Update 18 Jul 2009 Added ps2dev library for being a ps2 device
Update 12 Oct 2008 New version of the library updated that works with Arduino 0012.
Update 29 Sept 2008 This library has issues with Arduino 0012, we are looking into it.
Update 29 Jan 2008 All the ps2 functions have been put into a library, with examples of how to use it for a keyboard or a mouse. Get the ps2.zip file (down below) and unpack it in the hardware/libraries directory. Enjoy.
Update 18 May 2012 As of Arduino 1.0 ps2.zip should be unpacked into arduino/libraries. And in ps2.h replace "WProgram.h" with "Arduino.h".
A dead mouse can be very useful. Opening up a mouse reveals lots of perfectly usable component. At a minimum, there will be two encoders and two micro-switches. I got an old PS2 wheel mouse, from a garage sale for a buck. Inside were two fairly high resolution encoder wheels, two sets of IR emitters, two IR detectors, three micro-switches and another simpler encoder for the mouse wheel.
At first, I was just going to de-solder the IR components from the mouse board, and mount them with the encoder wheels onto my robot. However, when I looked up the chip that ran the mouse, it turns out to be extremely useful. The chip debounces the switches, decodes the quadrature input from the encoders, handles jitter, and includes counters for the X and Y axes. It also turns out that PS2 mice are very microcontroller friendly: TTL voltage, low current demands, flexible timing and only needs 2 pins. Why the heck would you throw all that functionality away?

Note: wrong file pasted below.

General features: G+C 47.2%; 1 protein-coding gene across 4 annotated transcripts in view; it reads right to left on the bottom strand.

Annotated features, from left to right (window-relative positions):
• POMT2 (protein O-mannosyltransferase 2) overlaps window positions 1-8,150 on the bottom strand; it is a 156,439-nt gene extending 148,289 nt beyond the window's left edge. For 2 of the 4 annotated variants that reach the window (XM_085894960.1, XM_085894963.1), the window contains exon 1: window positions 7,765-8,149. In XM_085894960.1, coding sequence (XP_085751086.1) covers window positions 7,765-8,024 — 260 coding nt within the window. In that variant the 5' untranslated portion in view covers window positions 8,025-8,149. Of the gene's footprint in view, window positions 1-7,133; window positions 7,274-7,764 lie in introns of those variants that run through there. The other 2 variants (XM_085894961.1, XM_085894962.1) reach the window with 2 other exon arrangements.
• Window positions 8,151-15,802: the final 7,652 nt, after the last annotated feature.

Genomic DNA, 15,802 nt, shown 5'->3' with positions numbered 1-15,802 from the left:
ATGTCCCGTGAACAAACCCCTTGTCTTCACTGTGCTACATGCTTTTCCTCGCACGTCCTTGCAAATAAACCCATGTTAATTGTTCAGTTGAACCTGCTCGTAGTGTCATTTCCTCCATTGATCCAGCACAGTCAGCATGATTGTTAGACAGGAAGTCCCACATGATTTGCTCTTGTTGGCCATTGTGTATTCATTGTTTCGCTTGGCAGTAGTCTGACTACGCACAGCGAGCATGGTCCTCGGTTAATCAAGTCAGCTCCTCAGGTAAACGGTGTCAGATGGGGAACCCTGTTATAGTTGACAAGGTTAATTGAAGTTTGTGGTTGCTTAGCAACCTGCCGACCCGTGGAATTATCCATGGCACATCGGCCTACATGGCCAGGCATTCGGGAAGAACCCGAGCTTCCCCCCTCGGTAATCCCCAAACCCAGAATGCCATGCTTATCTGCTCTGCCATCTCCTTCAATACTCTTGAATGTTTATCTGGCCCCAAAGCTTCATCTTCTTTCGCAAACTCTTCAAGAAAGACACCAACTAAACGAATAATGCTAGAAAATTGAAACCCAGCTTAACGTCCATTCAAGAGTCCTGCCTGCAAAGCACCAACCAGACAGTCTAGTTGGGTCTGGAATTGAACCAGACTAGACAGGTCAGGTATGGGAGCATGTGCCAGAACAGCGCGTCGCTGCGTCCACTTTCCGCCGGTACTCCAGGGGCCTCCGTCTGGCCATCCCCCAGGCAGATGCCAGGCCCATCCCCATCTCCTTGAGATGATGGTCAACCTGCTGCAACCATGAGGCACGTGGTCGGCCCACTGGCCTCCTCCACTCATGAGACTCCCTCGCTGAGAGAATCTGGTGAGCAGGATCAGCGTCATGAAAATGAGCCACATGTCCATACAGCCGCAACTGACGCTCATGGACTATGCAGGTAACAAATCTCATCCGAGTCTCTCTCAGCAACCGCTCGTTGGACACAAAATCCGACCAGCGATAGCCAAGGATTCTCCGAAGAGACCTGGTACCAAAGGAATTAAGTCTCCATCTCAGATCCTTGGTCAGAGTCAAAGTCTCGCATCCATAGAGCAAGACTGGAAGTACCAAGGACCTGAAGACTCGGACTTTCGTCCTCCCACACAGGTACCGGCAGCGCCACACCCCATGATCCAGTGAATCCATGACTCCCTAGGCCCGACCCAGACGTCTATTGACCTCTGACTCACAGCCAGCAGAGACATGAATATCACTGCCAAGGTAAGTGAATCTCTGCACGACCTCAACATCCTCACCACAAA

So I wrote this sketch to get my arduino to talk to the mouse. There are NO external components needed: you can wire the mouse directly to the arduino.
A PS2 connector has 6 pins. One is ground, one is power. 2 pins are for clock and data. The other 2 are not connected.
Above numbers refer to this scheme,
showing a (female) PS2 jack:
Plug the power pin into the +5 header pin, the ground to ground. Then connect the data and clock pins to two of the arduino digital pins. The sketch uses pins 5 (DATA) and 6 (CLOCK).
Note: If you want to put a PS2 connector on your board you will be likely to find one in an electronics store labeled as "female 6-pin Mini-DIN connector".
You'll need to look on-line for detail of the PS2 protocol in order to interpret the data. The status byte contains the sign bits for the X and Y values, and also the button states.
I tried this sketch, and it works fine. I had to experiment a bit to find the right connections, though, so here's a photo to help others:
You can measure from the pins on the connector to the wires inside the mouse. Note which is which before you cut the cable. These wires are most likely colour coded, like mine (visible just left of the captions).
The ps/2 protocol is not symmetric. Acting as a device is different from acting as a host. The attached library, ps2dev, implements the device side of the protocol. It can be used to act as a mouse or a keyboard.